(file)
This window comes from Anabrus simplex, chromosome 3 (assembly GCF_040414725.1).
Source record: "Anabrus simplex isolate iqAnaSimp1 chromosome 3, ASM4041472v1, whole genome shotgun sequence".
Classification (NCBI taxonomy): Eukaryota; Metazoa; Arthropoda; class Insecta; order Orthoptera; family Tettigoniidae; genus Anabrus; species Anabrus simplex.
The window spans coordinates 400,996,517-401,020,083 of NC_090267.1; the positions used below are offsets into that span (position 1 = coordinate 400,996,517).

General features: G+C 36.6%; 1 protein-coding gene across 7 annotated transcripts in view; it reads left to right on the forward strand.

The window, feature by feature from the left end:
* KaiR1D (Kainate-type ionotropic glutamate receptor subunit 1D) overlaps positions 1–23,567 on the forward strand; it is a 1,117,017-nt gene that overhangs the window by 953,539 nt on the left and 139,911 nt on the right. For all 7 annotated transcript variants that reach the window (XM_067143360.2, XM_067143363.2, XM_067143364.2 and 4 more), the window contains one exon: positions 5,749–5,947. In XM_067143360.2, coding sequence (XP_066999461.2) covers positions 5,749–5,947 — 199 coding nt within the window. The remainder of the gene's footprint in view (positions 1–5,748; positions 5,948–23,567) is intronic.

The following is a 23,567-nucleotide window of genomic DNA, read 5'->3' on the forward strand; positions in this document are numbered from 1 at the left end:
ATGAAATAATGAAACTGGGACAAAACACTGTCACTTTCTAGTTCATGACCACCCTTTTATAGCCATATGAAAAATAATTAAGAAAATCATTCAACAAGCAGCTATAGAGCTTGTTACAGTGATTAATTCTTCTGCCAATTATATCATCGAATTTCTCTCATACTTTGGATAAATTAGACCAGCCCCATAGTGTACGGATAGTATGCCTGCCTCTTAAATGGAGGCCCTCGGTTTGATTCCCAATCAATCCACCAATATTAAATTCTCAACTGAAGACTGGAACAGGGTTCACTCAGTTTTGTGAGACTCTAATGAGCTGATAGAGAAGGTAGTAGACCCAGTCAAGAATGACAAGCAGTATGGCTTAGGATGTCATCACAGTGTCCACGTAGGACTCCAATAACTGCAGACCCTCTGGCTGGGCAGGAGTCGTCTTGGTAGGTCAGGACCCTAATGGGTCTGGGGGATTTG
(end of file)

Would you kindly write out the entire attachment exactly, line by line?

This window comes from Anabrus simplex, chromosome 3 (assembly GCF_040414725.1).
Source record: "Anabrus simplex isolate iqAnaSimp1 chromosome 3, ASM4041472v1, whole genome shotgun sequence".
Classification (NCBI taxonomy): Eukaryota; Metazoa; Arthropoda; class Insecta; order Orthoptera; family Tettigoniidae; genus Anabrus; species Anabrus simplex.
The window spans coordinates 400,996,517-401,020,083 of NC_090267.1; the positions used below are offsets into that span (position 1 = coordinate 400,996,517).

General features: G+C 36.6%; 1 protein-coding gene across 7 annotated transcripts in view; it reads left to right on the forward strand.

The window, feature by feature from the left end:
* KaiR1D (Kainate-type ionotropic glutamate receptor subunit 1D) overlaps positions 1–23,567 on the forward strand; it is a 1,117,017-nt gene that overhangs the window by 953,539 nt on the left and 139,911 nt on the right. For all 7 annotated transcript variants that reach the window (XM_067143360.2, XM_067143363.2, XM_067143364.2 and 4 more), the window contains one exon: positions 5,749–5,947. In XM_067143360.2, coding sequence (XP_066999461.2) covers positions 5,749–5,947 — 199 coding nt within the window. The remainder of the gene's footprint in view (positions 1–5,748; positions 5,948–23,567) is intronic.

The following is a 23,567-nucleotide window of genomic DNA, read 5'->3' on the forward strand; positions in this document are numbered from 1 at the left end:
ATGAAATAATGAAACTGGGACAAAACACTGTCACTTTCTAGTTCATGACCACCCTTTTATAGCCATATGAAAAATAATTAAGAAAATCATTCAACAAGCAGCTATAGAGCTTGTTACAGTGATTAATTCTTCTGCCAATTATATCATCGAATTTCTCTCATACTTTGGATAAATTAGACCAGCCCCATAGTGTACGGATAGTATGCCTGCCTCTTAAATGGAGGCCCTCGGTTTGATTCCCAATCAATCCACCAATATTAAATTCTCAACTGAAGACTGGAACAGGGTTCACTCAGTTTTGTGAGACTCTAATGAGCTGATAGAGAAGGTAGTAGACCCAGTCAAGAATGACAAGCAGTATGGCTTAGGATGTCATCACAGTGTCCACGTAGGACTCCAATAACTGCAGACCCTCTGGCTGGGCAGGAGTCGTCTTGGTAGGTCAGGACCCTAATGGGTCTGGGGGATTTG